Future tweaks to this will involve extra options such as auto-triggering buttons on a timer or having other ’trigger’ options. This is something we learned years back when doing our ToySight camera games on the Mac. The effect of this is that it makes the games accessible to players who simply can’t use a touch screen, and it’s an area we want to explore more.

One further difficulty we have as a small indie team though is feedback. Most of what we are doing for accessibility is based on what we ‘think’ might help, but we don’t have a good resource of differently abled players who can tell us if it actually works or not.

I’ve reached out to a couple of the organisations who provide specialised controllers for disabled gamers but I suspect their focus is more on adapting controls to play current console and desktop games, so I’ve not heard anything back.

Maybe it’s time for a more mobile-focused group or resource to help developers and players make their games more accessible?

Nathan Fouts Founder Mommy's Best Games

Since 2010, I've been adding a variety of accessibility options with our first shoot ’em up Shoot 1UP. When I first learned about the concept of one-switch controls I was fascinated by the idea. I also found out about players who had limited abilities but still wanted to play games. Who wouldn't want their game to be played by more players? I certainly do.

For Shoot 1UP, I reached out to several accessibility experts such as Ian Hamilton and he aimed me at some basic templates and concepts for how to help. Things such as remappable controls, subtitles, high-contrast backgrounds, colour-blind icons and symbols, gameplay speed adjustments and of course difficulty adjustments.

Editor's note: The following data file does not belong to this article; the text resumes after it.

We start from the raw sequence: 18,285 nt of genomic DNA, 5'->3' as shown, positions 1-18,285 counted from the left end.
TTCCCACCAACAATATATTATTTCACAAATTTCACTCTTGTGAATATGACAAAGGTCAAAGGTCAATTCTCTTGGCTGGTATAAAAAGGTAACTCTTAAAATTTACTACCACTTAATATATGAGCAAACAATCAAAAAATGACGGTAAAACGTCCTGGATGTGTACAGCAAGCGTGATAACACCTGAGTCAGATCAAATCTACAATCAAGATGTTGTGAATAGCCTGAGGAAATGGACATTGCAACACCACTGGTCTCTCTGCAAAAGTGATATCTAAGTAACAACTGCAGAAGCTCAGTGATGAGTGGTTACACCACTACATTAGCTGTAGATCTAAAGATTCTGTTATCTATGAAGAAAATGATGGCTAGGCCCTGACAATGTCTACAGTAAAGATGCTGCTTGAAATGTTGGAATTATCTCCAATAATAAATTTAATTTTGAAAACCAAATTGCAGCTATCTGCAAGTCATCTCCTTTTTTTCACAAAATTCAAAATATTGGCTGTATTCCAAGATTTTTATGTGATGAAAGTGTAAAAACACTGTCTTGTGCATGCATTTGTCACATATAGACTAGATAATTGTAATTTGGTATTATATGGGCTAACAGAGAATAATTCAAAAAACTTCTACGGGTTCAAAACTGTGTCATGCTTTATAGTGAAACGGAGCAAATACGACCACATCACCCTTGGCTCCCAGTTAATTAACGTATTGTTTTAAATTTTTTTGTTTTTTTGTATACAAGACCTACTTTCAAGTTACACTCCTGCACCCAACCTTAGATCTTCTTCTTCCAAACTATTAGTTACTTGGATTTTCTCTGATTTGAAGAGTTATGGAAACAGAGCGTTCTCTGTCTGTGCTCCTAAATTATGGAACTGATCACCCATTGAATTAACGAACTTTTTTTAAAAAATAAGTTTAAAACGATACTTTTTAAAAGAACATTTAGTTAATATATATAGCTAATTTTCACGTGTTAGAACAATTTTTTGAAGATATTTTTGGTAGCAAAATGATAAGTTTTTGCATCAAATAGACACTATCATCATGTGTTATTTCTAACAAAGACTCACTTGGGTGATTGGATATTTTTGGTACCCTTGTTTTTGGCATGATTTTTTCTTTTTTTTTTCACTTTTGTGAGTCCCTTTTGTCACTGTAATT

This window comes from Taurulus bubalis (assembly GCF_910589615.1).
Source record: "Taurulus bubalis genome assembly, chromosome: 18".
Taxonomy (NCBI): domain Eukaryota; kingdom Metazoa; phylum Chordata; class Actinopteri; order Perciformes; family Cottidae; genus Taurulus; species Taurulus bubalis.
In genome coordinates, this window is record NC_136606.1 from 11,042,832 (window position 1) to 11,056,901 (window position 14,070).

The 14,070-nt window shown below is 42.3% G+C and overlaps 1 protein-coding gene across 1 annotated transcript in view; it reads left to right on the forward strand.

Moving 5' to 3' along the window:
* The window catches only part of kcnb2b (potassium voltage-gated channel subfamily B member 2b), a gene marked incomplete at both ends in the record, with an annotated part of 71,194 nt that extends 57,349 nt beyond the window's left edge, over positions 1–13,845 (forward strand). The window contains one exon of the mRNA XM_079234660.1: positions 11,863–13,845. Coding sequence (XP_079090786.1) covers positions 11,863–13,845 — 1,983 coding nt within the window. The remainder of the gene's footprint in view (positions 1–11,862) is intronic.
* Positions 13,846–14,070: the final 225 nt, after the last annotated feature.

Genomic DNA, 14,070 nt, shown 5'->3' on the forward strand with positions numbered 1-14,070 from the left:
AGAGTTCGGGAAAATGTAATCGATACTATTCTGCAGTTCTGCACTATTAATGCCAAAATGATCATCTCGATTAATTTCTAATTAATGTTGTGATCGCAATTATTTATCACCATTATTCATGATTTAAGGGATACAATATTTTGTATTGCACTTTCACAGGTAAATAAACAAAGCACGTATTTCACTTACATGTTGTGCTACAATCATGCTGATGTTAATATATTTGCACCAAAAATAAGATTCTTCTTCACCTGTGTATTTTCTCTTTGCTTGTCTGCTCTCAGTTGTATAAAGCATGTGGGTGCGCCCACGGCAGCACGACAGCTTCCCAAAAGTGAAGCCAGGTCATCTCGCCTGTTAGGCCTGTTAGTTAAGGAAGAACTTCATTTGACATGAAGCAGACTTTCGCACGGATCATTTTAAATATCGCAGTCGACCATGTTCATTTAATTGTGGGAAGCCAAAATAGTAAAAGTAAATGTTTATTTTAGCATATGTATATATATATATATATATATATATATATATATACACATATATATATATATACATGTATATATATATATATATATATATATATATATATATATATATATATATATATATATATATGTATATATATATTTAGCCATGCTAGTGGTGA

Pig Eat Ball has several options for increasing the size of the ball for better visibility

Every game is different and will need some extra love. For Pig Eat Ball I have several options for increasing the ball size to make them more visible in the chaos.

AbleGamers now has an excellent starter kit for implementing helpful options. Now over 10 years, and with our newest game Pig Eat Ball coming to Switch, PlayStation 4 and Xbox One, I know to plan for these designs from the start of any game.

The best things developers can do is to talk to disabled gamers and advocacy groups and get to understand "what problem am I solving for". Then they'll know how best to move forward.

Astrid Refstrup CEO Triple Topping Games

I think that there is always more you can do to make your game more accessible. I'm dyslexic myself and we are currently making a narrative game that includes a lot of text.

I see things my team members don't see regarding the reading of the text and can often provide input. There's a lot of text-heavy games where I simply have to give up on the font, the passing or the number of words I have to read.

Seeing how I can make our game more accessible for people like me, I also understand that it's not only about tools but also about including different and diverse people on your team. People who can see and understand your design from a different perspective and give feedback on points you never thought of yourself.

Diane Landais Co-founder / Programmer Accidental Queens